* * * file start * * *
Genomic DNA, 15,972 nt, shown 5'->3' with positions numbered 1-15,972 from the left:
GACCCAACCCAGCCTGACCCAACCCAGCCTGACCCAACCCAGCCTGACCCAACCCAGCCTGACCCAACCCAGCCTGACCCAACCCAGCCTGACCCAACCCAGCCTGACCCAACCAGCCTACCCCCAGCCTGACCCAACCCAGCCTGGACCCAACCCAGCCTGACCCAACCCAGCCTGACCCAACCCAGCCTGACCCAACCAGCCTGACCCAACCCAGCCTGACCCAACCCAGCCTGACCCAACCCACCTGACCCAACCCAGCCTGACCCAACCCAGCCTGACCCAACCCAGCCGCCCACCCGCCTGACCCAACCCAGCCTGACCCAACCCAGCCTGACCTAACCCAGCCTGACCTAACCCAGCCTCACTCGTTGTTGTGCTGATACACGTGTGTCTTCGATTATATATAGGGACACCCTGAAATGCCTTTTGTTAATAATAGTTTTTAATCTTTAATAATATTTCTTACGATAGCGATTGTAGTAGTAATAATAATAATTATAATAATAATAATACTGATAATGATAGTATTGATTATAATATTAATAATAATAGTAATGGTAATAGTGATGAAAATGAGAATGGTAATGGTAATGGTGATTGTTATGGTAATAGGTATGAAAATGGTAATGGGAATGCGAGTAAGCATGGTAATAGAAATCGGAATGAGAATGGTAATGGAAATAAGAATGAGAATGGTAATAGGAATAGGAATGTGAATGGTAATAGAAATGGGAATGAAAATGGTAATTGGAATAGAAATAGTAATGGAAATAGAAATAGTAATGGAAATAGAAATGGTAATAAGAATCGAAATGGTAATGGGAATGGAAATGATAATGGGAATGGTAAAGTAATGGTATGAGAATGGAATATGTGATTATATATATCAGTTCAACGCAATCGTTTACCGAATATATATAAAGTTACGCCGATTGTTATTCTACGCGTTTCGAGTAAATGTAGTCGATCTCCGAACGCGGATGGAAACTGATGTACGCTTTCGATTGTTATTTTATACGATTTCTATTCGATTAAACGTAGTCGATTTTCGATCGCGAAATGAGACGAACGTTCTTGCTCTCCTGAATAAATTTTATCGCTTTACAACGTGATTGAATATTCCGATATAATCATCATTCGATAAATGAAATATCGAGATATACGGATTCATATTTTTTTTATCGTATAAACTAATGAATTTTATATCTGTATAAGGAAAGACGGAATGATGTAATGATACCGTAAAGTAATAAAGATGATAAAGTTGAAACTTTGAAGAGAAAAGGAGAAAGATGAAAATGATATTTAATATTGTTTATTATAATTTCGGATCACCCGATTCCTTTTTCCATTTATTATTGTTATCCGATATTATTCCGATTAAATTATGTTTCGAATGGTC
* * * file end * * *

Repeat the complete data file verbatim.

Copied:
Genomic DNA, 15,972 nt, shown 5'->3' with positions numbered 1-15,972 from the left:
GACCCAACCCAGCCTGACCCAACCCAGCCTGACCCAACCCAGCCTGACCCAACCCAGCCTGACCCAACCCAGCCTGACCCAACCCAGCCTGACCCAACCCAGCCTGACCCAACCAGCCTACCCCCAGCCTGACCCAACCCAGCCTGGACCCAACCCAGCCTGACCCAACCCAGCCTGACCCAACCCAGCCTGACCCAACCAGCCTGACCCAACCCAGCCTGACCCAACCCAGCCTGACCCAACCCACCTGACCCAACCCAGCCTGACCCAACCCAGCCTGACCCAACCCAGCCGCCCACCCGCCTGACCCAACCCAGCCTGACCCAACCCAGCCTGACCTAACCCAGCCTGACCTAACCCAGCCTCACTCGTTGTTGTGCTGATACACGTGTGTCTTCGATTATATATAGGGACACCCTGAAATGCCTTTTGTTAATAATAGTTTTTAATCTTTAATAATATTTCTTACGATAGCGATTGTAGTAGTAATAATAATAATTATAATAATAATAATACTGATAATGATAGTATTGATTATAATATTAATAATAATAGTAATGGTAATAGTGATGAAAATGAGAATGGTAATGGTAATGGTGATTGTTATGGTAATAGGTATGAAAATGGTAATGGGAATGCGAGTAAGCATGGTAATAGAAATCGGAATGAGAATGGTAATGGAAATAAGAATGAGAATGGTAATAGGAATAGGAATGTGAATGGTAATAGAAATGGGAATGAAAATGGTAATTGGAATAGAAATAGTAATGGAAATAGAAATAGTAATGGAAATAGAAATGGTAATAAGAATCGAAATGGTAATGGGAATGGAAATGATAATGGGAATGGTAAAGTAATGGTATGAGAATGGAATATGTGATTATATATATCAGTTCAACGCAATCGTTTACCGAATATATATAAAGTTACGCCGATTGTTATTCTACGCGTTTCGAGTAAATGTAGTCGATCTCCGAACGCGGATGGAAACTGATGTACGCTTTCGATTGTTATTTTATACGATTTCTATTCGATTAAACGTAGTCGATTTTCGATCGCGAAATGAGACGAACGTTCTTGCTCTCCTGAATAAATTTTATCGCTTTACAACGTGATTGAATATTCCGATATAATCATCATTCGATAAATGAAATATCGAGATATACGGATTCATATTTTTTTTATCGTATAAACTAATGAATTTTATATCTGTATAAGGAAAGACGGAATGATGTAATGATACCGTAAAGTAATAAAGATGATAAAGTTGAAACTTTGAAGAGAAAAGGAGAAAGATGAAAATGATATTTAATATTGTTTATTATAATTTCGGATCACCCGATTCCTTTTTCCATTTATTATTGTTATCCGATATTATTCCGATTAAATTATGTTTCGAATGGTC